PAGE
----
These Regulations impose duties on private landlords of residential premises in England in respect of electrical safety standards. The duties do not apply to landlords of social housing. The Regulations require local housing authorities to enforce the duties, and include a power to arrange remedial action.
The Electrical Safety Standards in the Private Rented Sector(England)
Coming into force 1st July 2020
The Electrical Safety Standards in the Private Rented Sector(England) Regulations 2020, have now been passed in UK parliament and are coming into force. These will be applied from 1st July 2020.
(3) These Regulations apply in England only to—
All electrical installations become damaged and worn through wear and tear in time which is why they should be inspected and tested at regular intervals to check whether they are in a satisfactory condition for continued use. Such safety checks are commonly referred to as ‘periodic inspection and testing’. The condition of the electrics are checked against the UK standard for the safety of electrical installations: BS 7671 – Requirements for Electrical Installations (IET Wiring Regulations) by an approved electrical contractor. Once the inspection is completed the customer will be issued with an electronic Electrical Installation Condition Report (EICR).
The inspection and testing should be carried out at appropriate intervals in order to determine what, if anything, needs to be done to maintain the installation in a safe and serviceable condition. The results of the inspection and testing need to be clearly detailed in a report. Any observed damage, deterioration, defects, dangerous conditions and non-compliance with the requirements of the current edition of BS 7671 that may rise to danger, should be recorded and appropriately classified for remedial action.
It should be borne in mind that, as stated in the introduction to BS 7671, existing installations that have been constructed in accordance with earlier editions of the Standard may not comply with the current edition in every respect, but this does not necessarily mean that they are unsafe for continued use or require upgrading.
An electrical installation condition report is, as its title indicates, a report and not a certificate. It provides an assessment of the in-service condition of an electrical installation against the requirements of the edition of BS 7671 current at the time of the inspection, irrespective of the age of the installation.
The five main aims of an electrical installation condition report are:
Electrical testing of an existing installation, which was formerly known as a Periodic Inspection Report (PIR) has been changed to Electrical Installation Condition Report (EICR). An EICR is a detailed electrical inspection of a property’s electrical installation where an in-depth report detailing any necessary remedial work is produced. The inspection includes the below checks:
On the day of the visit the electrical engineer will require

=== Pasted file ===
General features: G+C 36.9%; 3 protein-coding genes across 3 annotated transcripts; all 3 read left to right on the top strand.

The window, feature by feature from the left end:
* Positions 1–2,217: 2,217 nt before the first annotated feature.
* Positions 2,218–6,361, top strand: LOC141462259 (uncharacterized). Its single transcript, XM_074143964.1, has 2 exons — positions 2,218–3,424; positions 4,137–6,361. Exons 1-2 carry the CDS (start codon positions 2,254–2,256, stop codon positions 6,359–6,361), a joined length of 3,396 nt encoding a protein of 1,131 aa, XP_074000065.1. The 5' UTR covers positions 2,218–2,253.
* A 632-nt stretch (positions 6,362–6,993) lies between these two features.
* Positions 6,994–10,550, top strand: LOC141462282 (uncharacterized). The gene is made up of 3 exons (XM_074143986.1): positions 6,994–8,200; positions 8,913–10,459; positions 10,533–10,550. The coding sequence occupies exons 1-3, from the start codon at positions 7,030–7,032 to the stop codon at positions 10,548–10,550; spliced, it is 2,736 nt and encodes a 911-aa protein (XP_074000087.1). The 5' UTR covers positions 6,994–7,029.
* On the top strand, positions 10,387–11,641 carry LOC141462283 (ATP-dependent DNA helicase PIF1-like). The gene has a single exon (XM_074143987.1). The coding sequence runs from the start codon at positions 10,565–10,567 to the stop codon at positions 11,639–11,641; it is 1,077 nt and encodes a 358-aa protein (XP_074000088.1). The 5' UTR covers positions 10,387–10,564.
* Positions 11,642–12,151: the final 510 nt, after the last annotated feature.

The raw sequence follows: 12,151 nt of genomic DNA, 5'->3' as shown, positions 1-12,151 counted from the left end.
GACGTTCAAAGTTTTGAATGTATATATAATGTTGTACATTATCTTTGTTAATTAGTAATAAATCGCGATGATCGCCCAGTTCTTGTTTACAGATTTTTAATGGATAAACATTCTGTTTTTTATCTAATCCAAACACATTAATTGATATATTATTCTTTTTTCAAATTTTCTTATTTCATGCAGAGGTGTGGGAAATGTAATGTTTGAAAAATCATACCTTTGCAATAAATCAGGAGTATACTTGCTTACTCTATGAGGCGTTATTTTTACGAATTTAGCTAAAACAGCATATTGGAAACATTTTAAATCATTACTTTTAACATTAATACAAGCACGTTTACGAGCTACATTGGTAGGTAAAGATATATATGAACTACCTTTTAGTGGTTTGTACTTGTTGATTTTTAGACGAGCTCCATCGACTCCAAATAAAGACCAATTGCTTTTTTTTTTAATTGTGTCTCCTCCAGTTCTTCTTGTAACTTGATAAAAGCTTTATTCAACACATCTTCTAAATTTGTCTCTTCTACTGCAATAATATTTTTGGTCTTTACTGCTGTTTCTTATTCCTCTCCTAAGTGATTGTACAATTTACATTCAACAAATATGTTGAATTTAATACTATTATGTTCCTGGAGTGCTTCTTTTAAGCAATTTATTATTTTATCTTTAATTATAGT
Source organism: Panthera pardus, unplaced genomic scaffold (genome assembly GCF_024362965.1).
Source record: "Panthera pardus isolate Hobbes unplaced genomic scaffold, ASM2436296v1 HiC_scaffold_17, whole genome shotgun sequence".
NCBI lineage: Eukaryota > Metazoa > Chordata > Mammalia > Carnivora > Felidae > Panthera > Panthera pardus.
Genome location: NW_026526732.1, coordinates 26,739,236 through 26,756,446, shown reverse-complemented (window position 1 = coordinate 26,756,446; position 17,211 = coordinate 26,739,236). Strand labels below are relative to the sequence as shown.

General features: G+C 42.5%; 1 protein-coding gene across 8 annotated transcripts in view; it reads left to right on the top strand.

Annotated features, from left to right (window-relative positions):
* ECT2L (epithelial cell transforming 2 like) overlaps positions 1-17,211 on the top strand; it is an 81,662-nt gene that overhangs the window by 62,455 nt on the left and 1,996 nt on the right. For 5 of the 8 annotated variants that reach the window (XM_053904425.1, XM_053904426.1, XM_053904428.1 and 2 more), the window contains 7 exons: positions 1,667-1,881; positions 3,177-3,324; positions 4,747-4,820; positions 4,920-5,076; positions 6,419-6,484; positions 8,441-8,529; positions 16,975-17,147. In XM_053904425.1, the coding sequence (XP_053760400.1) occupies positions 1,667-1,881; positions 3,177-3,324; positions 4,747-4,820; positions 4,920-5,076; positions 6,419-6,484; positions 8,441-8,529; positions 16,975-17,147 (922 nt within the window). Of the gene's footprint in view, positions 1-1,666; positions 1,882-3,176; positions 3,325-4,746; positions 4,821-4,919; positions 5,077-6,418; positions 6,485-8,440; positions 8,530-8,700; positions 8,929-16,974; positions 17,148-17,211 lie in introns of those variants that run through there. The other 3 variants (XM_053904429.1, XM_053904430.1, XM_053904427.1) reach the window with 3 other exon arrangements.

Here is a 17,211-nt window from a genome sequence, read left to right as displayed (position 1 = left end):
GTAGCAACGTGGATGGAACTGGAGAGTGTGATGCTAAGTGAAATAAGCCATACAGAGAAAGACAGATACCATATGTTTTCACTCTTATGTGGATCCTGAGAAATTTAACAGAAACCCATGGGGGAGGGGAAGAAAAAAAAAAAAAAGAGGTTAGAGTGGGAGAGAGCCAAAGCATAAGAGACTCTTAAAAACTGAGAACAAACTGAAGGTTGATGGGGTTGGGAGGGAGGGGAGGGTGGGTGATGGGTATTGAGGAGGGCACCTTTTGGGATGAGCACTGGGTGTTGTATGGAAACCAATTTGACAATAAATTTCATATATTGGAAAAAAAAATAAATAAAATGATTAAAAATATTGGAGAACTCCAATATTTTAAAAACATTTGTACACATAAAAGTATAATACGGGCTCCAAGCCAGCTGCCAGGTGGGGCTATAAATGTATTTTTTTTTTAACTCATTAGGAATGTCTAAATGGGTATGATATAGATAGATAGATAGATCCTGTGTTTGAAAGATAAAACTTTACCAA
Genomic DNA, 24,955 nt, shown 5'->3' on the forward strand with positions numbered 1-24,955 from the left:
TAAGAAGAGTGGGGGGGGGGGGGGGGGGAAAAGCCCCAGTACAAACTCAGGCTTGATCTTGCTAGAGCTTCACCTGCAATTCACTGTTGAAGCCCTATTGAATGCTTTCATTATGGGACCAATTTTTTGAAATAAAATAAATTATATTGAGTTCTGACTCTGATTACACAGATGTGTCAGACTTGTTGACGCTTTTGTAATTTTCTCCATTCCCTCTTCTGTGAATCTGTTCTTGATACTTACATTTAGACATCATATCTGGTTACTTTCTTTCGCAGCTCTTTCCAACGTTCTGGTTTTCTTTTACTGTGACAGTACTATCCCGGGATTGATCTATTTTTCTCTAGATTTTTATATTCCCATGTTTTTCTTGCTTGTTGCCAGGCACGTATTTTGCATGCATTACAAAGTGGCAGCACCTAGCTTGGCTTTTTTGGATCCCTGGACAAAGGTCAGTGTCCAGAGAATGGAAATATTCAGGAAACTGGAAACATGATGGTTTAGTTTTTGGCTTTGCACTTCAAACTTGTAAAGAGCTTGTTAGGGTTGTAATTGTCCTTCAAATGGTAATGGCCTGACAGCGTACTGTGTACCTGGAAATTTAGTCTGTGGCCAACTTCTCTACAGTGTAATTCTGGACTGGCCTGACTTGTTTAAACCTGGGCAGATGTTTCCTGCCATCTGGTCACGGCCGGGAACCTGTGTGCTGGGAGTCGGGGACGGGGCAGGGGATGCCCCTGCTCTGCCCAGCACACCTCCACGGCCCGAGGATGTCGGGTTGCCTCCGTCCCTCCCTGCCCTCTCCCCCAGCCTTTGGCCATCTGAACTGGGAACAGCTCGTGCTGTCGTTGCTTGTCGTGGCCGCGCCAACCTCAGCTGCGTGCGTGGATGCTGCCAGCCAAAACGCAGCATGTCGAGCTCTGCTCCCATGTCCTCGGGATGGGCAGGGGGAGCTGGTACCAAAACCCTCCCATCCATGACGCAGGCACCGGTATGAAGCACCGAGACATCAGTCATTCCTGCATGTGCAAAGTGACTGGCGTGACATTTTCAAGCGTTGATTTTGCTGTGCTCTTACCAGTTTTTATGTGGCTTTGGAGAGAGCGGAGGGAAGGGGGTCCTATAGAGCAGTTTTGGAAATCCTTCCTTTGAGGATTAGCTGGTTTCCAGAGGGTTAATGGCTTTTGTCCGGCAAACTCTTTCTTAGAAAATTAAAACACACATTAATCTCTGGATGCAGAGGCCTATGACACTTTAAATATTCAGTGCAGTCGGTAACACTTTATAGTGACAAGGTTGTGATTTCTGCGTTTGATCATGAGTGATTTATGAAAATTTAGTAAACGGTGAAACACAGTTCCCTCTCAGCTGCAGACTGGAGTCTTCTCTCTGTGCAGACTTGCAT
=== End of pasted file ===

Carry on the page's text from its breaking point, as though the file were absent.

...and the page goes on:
An Electrical Installation Condition Report (EICR) details any observed damage, deterioration, defects, dangerous conditions and any non-compliance with the present-day safety standard that might give rise to danger. If anything dangerous or potentially dangerous is found, the overall condition of the electrical installation will be declared to be ‘unsatisfactory’, meaning that remedial action is required without delay to remove the risks to those in the premises.
Tests are also carried out on wiring and fixed electrical equipment to check that they are safe.
An EICR reports on the condition of an existing installation. Completion certificates are issued for work completed by a contractor. It is a declaration that new installations, alterations and additions are safe to use at the time it was put into service. These are issued on Electrical Installation Certificates or Minor Works Certificates.
A periodic electrical inspection checks the ‘fixed’ installation, for instance the wiring, switches and earth bonding, whereas a PAT testing checks electrical appliances, for instance fridges, washing machines, kettles, toasters, fans, etc.
Visual electrical inspections are supplementary to a full Electrical Installation Condition Report. Visual electrical inspections cannot be treated as a replacement for an EICR. These general checks are designed to provide an appropriate home safety framework under most circumstances. However, if your tenants are vulnerable, elderly or have a disability, special consideration should be given to determine whether additional checks may be required.
New legislation coming into force in April 2020. At this present time it is not a legal requirement but in April 2020 it will be a legal requirement. Landlords have a responsibility to make sure their rented dwellings are safe for occupation. Many property owners are bound by legal obligations to their staff, customers or tenants which can be met by an EICR inspection.